U.S. Marine Corps veteran Sam Pacheco is one of 15 Helix Water District employees who are military veterans. Photo: Water Authority Veterans Day

Veterans Day Salute to San Diego Water Industry Vets

Many of the San Diego region’s 4,500 water and wastewater workers are military veterans. The San Diego County Water Authority and its 24 member agencies are recognizing those veteran water industry professionals this week in honor of Veterans Day.

One of those water industry employees with a military background is Sam Pacheco, a field service representative with the Helix Water District. Pacheco served 20 years in the U.S. Marine Corps, retiring at the rank of Gunnery Sergeant. He ended his career at MCAS Miramar in Aircraft Rescue and Firefighting, as an on-base firefighter. Along with Veterans Day, Pacheco is celebrating the 245th birthday of the Marine Corps (November 10).

Public service a tradition

“When I got to serve in the military, I got to serve the folks of this country,” said Pacheco. “Now that I work for the Helix Water District, I do the same thing, serving the people of the community. It’s as gratifying. When I think about serving the public on a different level, I still get to do it now for Helix.”

Helix Water District has 15 military veterans on its staff. Board President Mark Gracyk served as an enlisted engineer in the U.S. Army, and Division 1 Director Dan McMillan served as a first lieutenant in the U.S. Marine Corps and as a company commander in the California National Guard.

Water and wastewater careers draw on military experience

Veteran Sam Pacheco said he gets a second opportunity to serve his community in his job with the Helix Water District. Photo: Water Authority

Veteran Sam Pacheco said he gets a second opportunity to serve his community in his job with the Helix Water District. Photo: San Diego County Water Authority

When Pacheco retired from the Marine Corps in 2011, he worked in the heating and air conditioning industry.

“I started working at Lake Jennings part-time,” said Pacheco. “A meter reader job became available and I thought, “‘I like exercise, I like being outside all day, that sounds like a job for me.”’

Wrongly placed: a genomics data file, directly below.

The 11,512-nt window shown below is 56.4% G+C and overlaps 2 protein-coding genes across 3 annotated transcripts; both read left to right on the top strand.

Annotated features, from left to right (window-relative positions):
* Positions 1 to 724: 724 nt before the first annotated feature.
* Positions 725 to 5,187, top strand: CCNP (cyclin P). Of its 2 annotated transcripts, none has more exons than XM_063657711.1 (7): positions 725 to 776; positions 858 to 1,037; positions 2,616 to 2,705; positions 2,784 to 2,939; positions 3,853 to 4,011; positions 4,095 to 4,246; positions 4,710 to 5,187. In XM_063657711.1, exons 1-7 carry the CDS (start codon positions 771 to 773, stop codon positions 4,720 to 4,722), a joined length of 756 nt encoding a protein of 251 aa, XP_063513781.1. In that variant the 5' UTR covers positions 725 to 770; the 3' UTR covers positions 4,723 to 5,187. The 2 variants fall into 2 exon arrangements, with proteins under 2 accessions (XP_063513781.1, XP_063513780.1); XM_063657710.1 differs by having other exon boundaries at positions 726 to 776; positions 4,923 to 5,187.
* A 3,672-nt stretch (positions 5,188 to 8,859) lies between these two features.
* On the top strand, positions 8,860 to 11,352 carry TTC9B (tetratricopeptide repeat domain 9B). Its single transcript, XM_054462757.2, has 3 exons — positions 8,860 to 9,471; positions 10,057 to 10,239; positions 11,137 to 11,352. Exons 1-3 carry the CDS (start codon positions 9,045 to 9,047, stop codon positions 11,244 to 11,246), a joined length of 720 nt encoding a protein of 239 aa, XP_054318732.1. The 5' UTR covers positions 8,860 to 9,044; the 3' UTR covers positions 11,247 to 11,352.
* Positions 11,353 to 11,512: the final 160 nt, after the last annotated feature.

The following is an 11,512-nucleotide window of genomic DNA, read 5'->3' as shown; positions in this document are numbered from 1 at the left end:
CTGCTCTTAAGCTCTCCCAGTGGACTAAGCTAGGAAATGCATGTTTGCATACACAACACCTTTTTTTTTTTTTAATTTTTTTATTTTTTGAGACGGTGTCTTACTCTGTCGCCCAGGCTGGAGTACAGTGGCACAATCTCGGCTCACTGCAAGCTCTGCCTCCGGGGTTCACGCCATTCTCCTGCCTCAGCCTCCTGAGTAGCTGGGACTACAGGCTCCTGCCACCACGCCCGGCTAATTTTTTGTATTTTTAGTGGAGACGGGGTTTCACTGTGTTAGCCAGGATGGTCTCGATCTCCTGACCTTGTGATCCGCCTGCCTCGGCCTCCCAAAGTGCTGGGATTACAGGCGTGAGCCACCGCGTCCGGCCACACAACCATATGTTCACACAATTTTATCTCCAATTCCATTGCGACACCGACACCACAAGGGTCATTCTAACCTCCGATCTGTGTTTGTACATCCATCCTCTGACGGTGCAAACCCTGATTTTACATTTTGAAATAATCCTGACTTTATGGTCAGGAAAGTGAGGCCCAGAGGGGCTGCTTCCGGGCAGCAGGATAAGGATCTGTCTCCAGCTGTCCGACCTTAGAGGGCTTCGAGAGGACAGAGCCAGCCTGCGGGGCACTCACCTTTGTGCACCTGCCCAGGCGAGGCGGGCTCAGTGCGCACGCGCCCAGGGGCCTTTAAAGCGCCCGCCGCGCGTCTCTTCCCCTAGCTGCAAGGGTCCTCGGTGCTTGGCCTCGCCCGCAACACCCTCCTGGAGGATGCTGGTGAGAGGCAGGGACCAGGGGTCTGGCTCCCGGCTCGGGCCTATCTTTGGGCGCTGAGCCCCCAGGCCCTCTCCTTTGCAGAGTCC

He became a full-time employee in March 2018.

Military to civilian employment

Pacheco said it is common for veterans to struggle to find civilian employment and it was true for him.

“This was the biggest transition going from the military to civilian employment, finding someone just as professional as the military,” he said. “Helix runs a very professional outfit. The caliber of people at the District, the work tempo, the expectations, the standards expected. I couldn’t have gotten luckier. It’s a big blessing for me.”

Pacheco appreciates the organization and high standards for water industry employees.

“When you come from something like the Marine Corps for 20 years, you are used to having all the I’s dotted and T’s crossed,” he said. “The way Helix takes care of business and runs the district, for me I don’t ever have to worry ‘has someone taken care of this or thought about it?’ I’m really impressed.”

Credit for military experience

The San Diego County Water Authority has co-sponsored state legislation in recent years to create and expedite career pathways and encourage veterans to consider careers within the water industry after serving their country. An effort by the Water Authority and its member agencies helped pass legislation that gives credit to veterans for their military experience when transitioning to the water and wastewater industry.

Signed into law in 2019, Assembly Bill 1588 requires the State of California recognize the experience and education veterans acquire while they are in the military for its operator certification program for water and wastewater treatment plants and water distribution systems.

Olivenhain Municipal Water District's Pump/Motor Technician Dominic "Bruno" Brunozzi has been named the California Water Environment Association's (CWEA) "Mechanical Technician of the Year: for the third time. Photo: Water Authority Dominic Brunozzi

Olivenhain Employee Dominic Brunozzi is Mechanical Technician of the Year